The film ends with Eva walking towards the prison doors that open towards a white wall. On moving closer to the wall, the camera gives the impression of light. A pessimistic reading could view the light as an illusion of clarity – that the achievement of supposed clarity is just one further layer of illusion in a never-ending series of (self)deception. With a more positive inclination, this ending can be interpreted as an almost literal enlightenment – an invitation to finally begin a process of sense-making that is based on a clearer assessment of reality and a loss of fear from the horror of life. While the light may be brutal, at least it liberates from social prison.

Further, the hint of Kevin’s fragility at the end of the film could be read as a realisation that Kevin’s choice of how to deal with what he perceived as a ‘fake reality’ is not the only possibility. Nor is the reality that he loathed the only one out there. Here, the film seems to suggest that it is perhaps an even scarier or daunting challenge to find an alternative way of contesting hegemonic realities. Such a search will inevitably lead to existential questions and demand seemingly impossible levels of imagination. Perhaps it is not surprising that people shy away and choose self-projection and violence instead. In this sense, the film is as much a metaphor as an analysis of mass violence.

New Materialism & Decoloniality Workshop, 7-8 July, Duisburg


Next week, I will hopefully be attending (and speaking) at the New Materialism & Decoloniality Workshop at Duisburg University. I have to say ‘hopefully’, because the Home Office has still not returned my passport and other documents that I had to send off a few weeks ago for the first part of my citizenship application (fingers crossed that I get them back in time – any advice about alternative travel documents appreciated).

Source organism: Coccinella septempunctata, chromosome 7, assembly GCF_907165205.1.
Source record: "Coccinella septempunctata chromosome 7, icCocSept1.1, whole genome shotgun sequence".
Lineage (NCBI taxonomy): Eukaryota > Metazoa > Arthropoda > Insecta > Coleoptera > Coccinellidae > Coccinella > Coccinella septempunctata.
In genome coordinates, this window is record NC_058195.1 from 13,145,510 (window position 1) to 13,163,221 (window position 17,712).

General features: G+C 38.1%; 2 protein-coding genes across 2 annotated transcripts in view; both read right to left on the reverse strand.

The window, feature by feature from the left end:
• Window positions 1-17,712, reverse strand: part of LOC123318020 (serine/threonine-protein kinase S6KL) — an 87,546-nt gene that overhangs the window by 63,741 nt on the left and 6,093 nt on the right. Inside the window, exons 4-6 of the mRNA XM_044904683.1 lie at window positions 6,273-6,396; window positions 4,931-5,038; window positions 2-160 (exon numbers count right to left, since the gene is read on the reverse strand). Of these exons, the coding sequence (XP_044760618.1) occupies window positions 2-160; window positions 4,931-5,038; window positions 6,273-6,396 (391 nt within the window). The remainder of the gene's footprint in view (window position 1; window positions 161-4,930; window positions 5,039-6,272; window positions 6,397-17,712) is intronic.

Organised by Olivia Rutazibwa and Pol Bargués-Pedreny of the Käte Hamburger Kolleg/Centre for Global Cooperation Research, the workshop seeks to bring the two theoretical directions into dialogue with one another. There will be three rounds of discussions in which two people present readings, followed by two discussants who engage with the presentations. The three themes are: 1) The Roots of the Argument. Deconstructions: Nature, Culture and Critique. 2) The Argument. Reconstructions: Infrastructures, Indigenous Knowledge Systems and Cosmologies. 3) Thinking ahead with the Argument. Implementations and Implications: Ethics, Ecology and Geopolitics. The three sessions will be followed by a round table. Speakers include:  Anna Agathangelou, Kai Koddenbrock, Mark Jackson, Lisa Tilley, Jessica Schmidt, Vanessa Pupavac and Ovidiu Tichindeleanu.

The dialogues will be preceded by an evening of dialogues and performances on the topic “Climate on the Rise, People on the Move. Understanding Today’s Global Challenges Differently”. Here, Rolando Vazquez (Utrecht University) and Doerthe Rosenow (Oxford Brookes University) “will explore our relation to the earth, vulnerability and what it means to be human in an increasingly uncanny world”.

Attendance is welcome and free. Please e-mail .

Echoes of Cologne Forum Now Online